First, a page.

Lawmakers call on OIG to investigate competitive bidding

In a June 21 letter to the Office of the Inspector General (OIG), Reps. Glenn Thompson, R-Pa., and Bruce Braley, D-Iowa, call on the agency to investigate the possibility that CMS deliberately overlooked its own rules when awarding contracts for competitive bidding, according to a press release.

The OIG is charged with identifying and combating waste, fraud and abuse in more than 300 programs, including Medicare.

“We have asked the Inspector General to look into the shortfalls, but also to investigate the possibility that officials at Medicare intentionally ignored their own rules when problems began to arise,” Thompson stated.

CMS plans to move forward with the program despite violating its own guidelines by awarding contracts to providers who are unlicensed in certain states. The agency recently disqualified 30 contract suppliers who did not meet certain licensure requirements in Tennessee.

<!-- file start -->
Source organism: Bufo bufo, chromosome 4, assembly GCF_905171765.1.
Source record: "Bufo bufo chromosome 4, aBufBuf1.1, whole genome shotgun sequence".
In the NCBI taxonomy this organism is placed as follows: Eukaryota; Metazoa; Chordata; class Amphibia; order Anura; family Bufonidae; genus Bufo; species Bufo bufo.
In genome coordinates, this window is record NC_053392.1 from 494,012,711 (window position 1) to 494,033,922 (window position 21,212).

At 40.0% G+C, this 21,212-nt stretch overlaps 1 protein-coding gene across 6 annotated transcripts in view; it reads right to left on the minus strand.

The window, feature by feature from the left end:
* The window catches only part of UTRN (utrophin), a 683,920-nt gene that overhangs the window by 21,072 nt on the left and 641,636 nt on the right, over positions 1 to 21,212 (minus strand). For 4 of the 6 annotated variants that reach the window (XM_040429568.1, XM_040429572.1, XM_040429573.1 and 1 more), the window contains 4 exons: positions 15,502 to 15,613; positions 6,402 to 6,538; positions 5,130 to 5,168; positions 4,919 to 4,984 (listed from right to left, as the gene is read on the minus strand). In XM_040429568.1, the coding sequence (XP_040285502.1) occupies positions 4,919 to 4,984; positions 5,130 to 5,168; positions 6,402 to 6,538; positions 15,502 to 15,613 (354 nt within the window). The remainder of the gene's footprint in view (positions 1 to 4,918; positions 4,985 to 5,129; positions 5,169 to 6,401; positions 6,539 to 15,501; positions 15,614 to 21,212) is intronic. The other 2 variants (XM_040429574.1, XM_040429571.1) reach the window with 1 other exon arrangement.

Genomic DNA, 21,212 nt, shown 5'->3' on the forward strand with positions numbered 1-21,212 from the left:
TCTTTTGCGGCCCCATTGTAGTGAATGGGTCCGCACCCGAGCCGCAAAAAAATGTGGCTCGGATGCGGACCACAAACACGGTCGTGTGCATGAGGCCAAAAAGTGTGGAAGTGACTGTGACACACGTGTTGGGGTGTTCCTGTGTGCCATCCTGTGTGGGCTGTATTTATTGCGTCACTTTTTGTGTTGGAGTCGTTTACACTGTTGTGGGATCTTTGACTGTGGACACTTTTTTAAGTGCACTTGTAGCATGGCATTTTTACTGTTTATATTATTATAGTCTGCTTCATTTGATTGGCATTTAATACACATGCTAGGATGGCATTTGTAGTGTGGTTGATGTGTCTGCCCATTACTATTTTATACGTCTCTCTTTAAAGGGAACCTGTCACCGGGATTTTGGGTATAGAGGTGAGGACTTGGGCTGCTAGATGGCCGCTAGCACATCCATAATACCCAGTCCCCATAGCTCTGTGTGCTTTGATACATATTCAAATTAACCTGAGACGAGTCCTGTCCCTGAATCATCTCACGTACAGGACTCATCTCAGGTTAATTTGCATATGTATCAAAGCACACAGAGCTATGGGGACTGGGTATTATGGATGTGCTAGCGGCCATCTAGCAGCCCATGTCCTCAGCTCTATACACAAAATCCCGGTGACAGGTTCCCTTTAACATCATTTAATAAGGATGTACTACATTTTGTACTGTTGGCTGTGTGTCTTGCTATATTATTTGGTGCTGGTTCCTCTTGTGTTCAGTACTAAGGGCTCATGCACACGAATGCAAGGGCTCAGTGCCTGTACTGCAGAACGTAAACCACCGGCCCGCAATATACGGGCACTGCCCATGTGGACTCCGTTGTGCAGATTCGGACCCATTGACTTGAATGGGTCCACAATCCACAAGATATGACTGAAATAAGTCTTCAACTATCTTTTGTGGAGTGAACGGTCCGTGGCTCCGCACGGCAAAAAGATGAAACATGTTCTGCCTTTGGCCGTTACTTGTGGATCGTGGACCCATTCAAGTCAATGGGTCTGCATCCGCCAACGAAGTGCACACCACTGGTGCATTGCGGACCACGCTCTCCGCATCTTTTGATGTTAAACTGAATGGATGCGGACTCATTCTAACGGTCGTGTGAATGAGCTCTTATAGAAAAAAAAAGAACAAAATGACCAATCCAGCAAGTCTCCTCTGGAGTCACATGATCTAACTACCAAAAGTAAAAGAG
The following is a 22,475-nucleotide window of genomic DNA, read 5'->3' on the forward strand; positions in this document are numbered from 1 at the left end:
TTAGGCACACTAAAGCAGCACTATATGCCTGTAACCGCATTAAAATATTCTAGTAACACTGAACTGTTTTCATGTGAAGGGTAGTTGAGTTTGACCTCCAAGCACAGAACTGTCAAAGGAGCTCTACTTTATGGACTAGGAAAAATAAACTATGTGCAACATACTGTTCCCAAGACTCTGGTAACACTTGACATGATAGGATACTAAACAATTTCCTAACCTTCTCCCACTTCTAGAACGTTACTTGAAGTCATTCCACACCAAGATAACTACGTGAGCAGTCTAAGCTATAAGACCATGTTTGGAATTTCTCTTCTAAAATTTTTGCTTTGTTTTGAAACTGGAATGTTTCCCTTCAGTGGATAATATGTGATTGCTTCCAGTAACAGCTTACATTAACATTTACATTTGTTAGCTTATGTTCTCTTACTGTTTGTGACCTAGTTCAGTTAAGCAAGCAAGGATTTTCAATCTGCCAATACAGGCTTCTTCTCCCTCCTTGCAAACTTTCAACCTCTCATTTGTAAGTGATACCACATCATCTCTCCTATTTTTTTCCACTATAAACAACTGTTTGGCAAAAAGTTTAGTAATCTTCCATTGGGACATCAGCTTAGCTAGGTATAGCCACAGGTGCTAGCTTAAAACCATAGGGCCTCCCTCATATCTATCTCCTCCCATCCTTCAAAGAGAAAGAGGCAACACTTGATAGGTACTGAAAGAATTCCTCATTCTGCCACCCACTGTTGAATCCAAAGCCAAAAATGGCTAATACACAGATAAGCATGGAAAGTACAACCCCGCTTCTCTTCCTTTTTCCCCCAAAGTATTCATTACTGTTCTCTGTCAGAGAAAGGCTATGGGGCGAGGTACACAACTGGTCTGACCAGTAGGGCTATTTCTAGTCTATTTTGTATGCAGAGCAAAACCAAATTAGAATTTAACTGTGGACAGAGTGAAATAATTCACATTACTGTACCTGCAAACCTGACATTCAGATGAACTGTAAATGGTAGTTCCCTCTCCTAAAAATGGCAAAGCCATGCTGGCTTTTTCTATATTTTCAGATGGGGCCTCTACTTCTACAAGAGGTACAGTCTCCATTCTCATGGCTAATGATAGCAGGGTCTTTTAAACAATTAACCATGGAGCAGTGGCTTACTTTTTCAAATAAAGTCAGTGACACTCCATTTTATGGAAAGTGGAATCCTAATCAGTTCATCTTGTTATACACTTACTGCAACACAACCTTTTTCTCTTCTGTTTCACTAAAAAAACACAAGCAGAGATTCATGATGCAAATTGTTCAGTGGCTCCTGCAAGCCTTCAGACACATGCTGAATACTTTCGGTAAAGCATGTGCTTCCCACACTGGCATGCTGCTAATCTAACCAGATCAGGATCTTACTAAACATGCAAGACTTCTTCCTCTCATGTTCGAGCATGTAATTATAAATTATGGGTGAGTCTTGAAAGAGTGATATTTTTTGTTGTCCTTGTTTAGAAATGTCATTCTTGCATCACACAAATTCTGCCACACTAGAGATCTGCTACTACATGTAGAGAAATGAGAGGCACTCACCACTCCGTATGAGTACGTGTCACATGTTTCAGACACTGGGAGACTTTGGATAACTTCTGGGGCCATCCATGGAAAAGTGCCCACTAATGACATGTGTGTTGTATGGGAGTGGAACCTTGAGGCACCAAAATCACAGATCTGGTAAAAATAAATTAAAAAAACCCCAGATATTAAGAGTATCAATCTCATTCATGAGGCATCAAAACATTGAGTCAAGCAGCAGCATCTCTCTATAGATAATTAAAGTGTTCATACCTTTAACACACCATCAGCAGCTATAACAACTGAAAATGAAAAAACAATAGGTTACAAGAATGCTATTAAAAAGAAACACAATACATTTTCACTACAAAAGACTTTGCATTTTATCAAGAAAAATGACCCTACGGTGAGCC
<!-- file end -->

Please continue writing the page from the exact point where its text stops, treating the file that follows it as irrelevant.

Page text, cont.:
Thompson and Braley say the disqualifications raise serious questions as to how CMS determined the demand in a given competitive bidding area and the capacity of suppliers to adequately service that area.

“If CMS believes 68 suppliers are adequate for the state of Tennessee, why were 98 suppliers awarded contracts?” the letter states.

Additionally, Thompson and Braley point out that the methods CMS used to calculate the payment amounts took into account the bids of now disqualified suppliers.

“Not only should the bids be removed, but it remains unclear to us how CMS can move forward with additional contracts because they do not have accurate pricing,” the letter states.

Thompson and Braley say licensure issues are not limited to Tennessee. On June 12, in a letter sent to CMS asking for an administrative delay for the program, the lawmakers indicated that licensure irregularities have been identified in Maryland and Ohio, and that unlicensed suppliers may have been awarded contracts in Michigan.

“Medicare’s reaction to admitted misconduct in the program has been lackluster,” Thompson stated. “There was improper vetting of suppliers and the public deserves to know that measures will be taken to guarantee program failures will not continue.”

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